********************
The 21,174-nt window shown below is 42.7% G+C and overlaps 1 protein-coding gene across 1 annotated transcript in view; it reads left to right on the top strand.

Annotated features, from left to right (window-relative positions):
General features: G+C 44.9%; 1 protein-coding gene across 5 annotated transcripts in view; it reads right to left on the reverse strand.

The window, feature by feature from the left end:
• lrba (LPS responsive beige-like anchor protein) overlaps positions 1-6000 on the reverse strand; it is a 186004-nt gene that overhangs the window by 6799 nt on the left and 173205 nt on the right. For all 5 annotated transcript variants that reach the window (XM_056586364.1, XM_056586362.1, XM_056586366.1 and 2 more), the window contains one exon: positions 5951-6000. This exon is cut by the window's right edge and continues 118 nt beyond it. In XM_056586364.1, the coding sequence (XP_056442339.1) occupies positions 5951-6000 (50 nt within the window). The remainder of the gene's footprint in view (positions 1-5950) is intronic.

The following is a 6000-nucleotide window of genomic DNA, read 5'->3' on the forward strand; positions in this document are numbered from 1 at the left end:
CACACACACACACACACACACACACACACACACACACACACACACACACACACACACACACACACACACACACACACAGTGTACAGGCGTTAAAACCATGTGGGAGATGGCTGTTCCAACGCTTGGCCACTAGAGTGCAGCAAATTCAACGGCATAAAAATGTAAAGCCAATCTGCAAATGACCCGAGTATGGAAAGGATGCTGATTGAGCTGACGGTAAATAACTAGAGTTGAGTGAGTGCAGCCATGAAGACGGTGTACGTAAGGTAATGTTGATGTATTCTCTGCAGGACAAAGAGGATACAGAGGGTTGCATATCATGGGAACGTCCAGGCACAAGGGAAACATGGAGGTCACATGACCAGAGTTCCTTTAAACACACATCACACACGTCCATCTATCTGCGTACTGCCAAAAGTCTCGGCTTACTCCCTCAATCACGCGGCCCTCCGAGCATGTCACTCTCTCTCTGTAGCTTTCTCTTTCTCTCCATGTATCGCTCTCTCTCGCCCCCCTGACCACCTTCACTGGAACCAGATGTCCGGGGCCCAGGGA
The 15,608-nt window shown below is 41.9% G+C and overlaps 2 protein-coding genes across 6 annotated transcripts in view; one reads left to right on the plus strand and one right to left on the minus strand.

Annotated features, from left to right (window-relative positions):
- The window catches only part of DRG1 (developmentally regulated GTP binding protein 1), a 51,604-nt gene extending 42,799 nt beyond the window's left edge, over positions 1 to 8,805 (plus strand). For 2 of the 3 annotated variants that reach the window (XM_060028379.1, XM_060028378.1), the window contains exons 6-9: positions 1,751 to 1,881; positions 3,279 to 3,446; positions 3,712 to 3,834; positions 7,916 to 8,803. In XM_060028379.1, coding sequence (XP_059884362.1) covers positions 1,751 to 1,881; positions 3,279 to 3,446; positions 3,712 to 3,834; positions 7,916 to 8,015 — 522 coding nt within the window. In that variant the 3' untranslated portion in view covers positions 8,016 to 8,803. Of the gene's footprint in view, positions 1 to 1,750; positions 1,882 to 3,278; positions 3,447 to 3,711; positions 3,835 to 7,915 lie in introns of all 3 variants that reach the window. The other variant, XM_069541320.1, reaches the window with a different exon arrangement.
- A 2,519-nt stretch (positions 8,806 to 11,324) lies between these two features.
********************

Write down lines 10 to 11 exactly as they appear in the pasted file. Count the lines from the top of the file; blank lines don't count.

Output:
- The window catches only part of DRG1 (developmentally regulated GTP binding protein 1), a 51,604-nt gene extending 42,799 nt beyond the window's left edge, over positions 1 to 8,805 (plus strand). For 2 of the 3 annotated variants that reach the window (XM_060028379.1, XM_060028378.1), the window contains exons 6-9: positions 1,751 to 1,881; positions 3,279 to 3,446; positions 3,712 to 3,834; positions 7,916 to 8,803. In XM_060028379.1, coding sequence (XP_059884362.1) covers positions 1,751 to 1,881; positions 3,279 to 3,446; positions 3,712 to 3,834; positions 7,916 to 8,015 — 522 coding nt within the window. In that variant the 3' untranslated portion in view covers positions 8,016 to 8,803. Of the gene's footprint in view, positions 1 to 1,750; positions 1,882 to 3,278; positions 3,447 to 3,711; positions 3,835 to 7,915 lie in introns of all 3 variants that reach the window. The other variant, XM_069541320.1, reaches the window with a different exon arrangement.
- A 2,519-nt stretch (positions 8,806 to 11,324) lies between these two features.